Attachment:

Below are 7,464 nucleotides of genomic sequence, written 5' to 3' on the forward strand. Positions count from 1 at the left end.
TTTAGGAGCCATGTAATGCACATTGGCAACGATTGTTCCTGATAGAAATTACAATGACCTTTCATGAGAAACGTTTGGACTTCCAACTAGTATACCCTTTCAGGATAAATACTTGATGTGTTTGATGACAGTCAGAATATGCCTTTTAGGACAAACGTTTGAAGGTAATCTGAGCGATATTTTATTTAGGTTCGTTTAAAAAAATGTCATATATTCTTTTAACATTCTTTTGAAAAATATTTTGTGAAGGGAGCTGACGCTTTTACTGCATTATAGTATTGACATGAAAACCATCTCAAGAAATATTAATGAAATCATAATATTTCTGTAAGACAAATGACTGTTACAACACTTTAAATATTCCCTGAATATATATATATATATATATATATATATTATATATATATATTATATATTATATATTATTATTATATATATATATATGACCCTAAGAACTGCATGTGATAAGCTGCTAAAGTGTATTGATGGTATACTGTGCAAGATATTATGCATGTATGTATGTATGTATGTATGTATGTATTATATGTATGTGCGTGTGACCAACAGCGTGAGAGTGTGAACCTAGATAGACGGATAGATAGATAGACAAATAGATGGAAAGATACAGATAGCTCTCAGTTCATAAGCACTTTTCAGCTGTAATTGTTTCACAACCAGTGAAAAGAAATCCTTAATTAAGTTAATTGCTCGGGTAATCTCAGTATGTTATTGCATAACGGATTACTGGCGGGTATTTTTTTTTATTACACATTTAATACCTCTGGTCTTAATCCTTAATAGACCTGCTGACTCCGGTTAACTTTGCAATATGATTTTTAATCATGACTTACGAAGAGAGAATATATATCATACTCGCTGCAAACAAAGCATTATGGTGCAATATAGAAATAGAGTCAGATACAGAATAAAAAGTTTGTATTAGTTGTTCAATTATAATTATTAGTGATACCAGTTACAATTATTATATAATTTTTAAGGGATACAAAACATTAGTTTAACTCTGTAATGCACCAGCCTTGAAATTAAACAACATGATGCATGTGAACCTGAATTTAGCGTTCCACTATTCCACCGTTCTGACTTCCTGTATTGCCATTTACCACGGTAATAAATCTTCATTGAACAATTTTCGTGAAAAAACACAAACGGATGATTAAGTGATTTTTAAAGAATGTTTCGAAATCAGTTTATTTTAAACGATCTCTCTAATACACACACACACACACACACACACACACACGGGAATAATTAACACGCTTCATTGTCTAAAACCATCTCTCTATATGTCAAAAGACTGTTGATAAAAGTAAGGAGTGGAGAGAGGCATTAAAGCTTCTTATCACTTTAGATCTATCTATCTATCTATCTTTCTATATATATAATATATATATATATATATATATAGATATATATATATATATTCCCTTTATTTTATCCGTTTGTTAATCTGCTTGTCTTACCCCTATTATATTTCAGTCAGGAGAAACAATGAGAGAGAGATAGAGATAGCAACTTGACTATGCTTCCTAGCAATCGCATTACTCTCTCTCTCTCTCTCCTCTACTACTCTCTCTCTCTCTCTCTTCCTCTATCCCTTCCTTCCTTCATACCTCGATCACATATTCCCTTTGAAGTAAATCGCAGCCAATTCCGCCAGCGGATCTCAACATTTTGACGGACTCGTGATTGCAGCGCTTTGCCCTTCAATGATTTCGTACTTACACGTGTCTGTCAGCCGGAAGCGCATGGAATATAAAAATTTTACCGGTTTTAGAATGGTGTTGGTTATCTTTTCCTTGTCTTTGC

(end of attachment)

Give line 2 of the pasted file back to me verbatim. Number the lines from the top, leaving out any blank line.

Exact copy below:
TTTAGGAGCCATGTAATGCACATTGGCAACGATTGTTCCTGATAGAAATTACAATGACCTTTCATGAGAAACGTTTGGACTTCCAACTAGTATACCCTTTCAGGATAAATACTTGATGTGTTTGATGACAGTCAGAATATGCCTTTTAGGACAAACGTTTGAAGGTAATCTGAGCGATATTTTATTTAGGTTCGTTTAAAAAAATGTCATATATTCTTTTAACATTCTTTTGAAAAATATTTTGTGAAGGGAGCTGACGCTTTTACTGCATTATAGTATTGACATGAAAACCATCTCAAGAAATATTAATGAAATCATAATATTTCTGTAAGACAAATGACTGTTACAACACTTTAAATATTCCCTGAATATATATATATATATATATATATATATTATATATATATATTATATATTATATATTATTATTATATATATATATATGACCCTAAGAACTGCATGTGATAAGCTGCTAAAGTGTATTGATGGTATACTGTGCAAGATATTATGCATGTATGTATGTATGTATGTATGTATGTATTATATGTATGTGCGTGTGACCAACAGCGTGAGAGTGTGAACCTAGATAGACGGATAGATAGATAGACAAATAGATGGAAAGATACAGATAGCTCTCAGTTCATAAGCACTTTTCAGCTGTAATTGTTTCACAACCAGTGAAAAGAAATCCTTAATTAAGTTAATTGCTCGGGTAATCTCAGTATGTTATTGCATAACGGATTACTGGCGGGTATTTTTTTTTATTACACATTTAATACCTCTGGTCTTAATCCTTAATAGACCTGCTGACTCCGGTTAACTTTGCAATATGATTTTTAATCATGACTTACGAAGAGAGAATATATATCATACTCGCTGCAAACAAAGCATTATGGTGCAATATAGAAATAGAGTCAGATACAGAATAAAAAGTTTGTATTAGTTGTTCAATTATAATTATTAGTGATACCAGTTACAATTATTATATAATTTTTAAGGGATACAAAACATTAGTTTAACTCTGTAATGCACCAGCCTTGAAATTAAACAACATGATGCATGTGAACCTGAATTTAGCGTTCCACTATTCCACCGTTCTGACTTCCTGTATTGCCATTTACCACGGTAATAAATCTTCATTGAACAATTTTCGTGAAAAAACACAAACGGATGATTAAGTGATTTTTAAAGAATGTTTCGAAATCAGTTTATTTTAAACGATCTCTCTAATACACACACACACACACACACACACACACACGGGAATAATTAACACGCTTCATTGTCTAAAACCATCTCTCTATATGTCAAAAGACTGTTGATAAAAGTAAGGAGTGGAGAGAGGCATTAAAGCTTCTTATCACTTTAGATCTATCTATCTATCTATCTTTCTATATATATAATATATATATATATATATATATAGATATATATATATATATTCCCTTTATTTTATCCGTTTGTTAATCTGCTTGTCTTACCCCTATTATATTTCAGTCAGGAGAAACAATGAGAGAGAGATAGAGATAGCAACTTGACTATGCTTCCTAGCAATCGCATTACTCTCTCTCTCTCTCTCCTCTACTACTCTCTCTCTCTCTCTCTTCCTCTATCCCTTCCTTCCTTCATACCTCGATCACATATTCCCTTTGAAGTAAATCGCAGCCAATTCCGCCAGCGGATCTCAACATTTTGACGGACTCGTGATTGCAGCGCTTTGCCCTTCAATGATTTCGTACTTACACGTGTCTGTCAGCCGGAAGCGCATGGAATATAAAAATTTTACCGGTTTTAGAATGGTGTTGGTTATCTTTTCCTTGTCTTTGC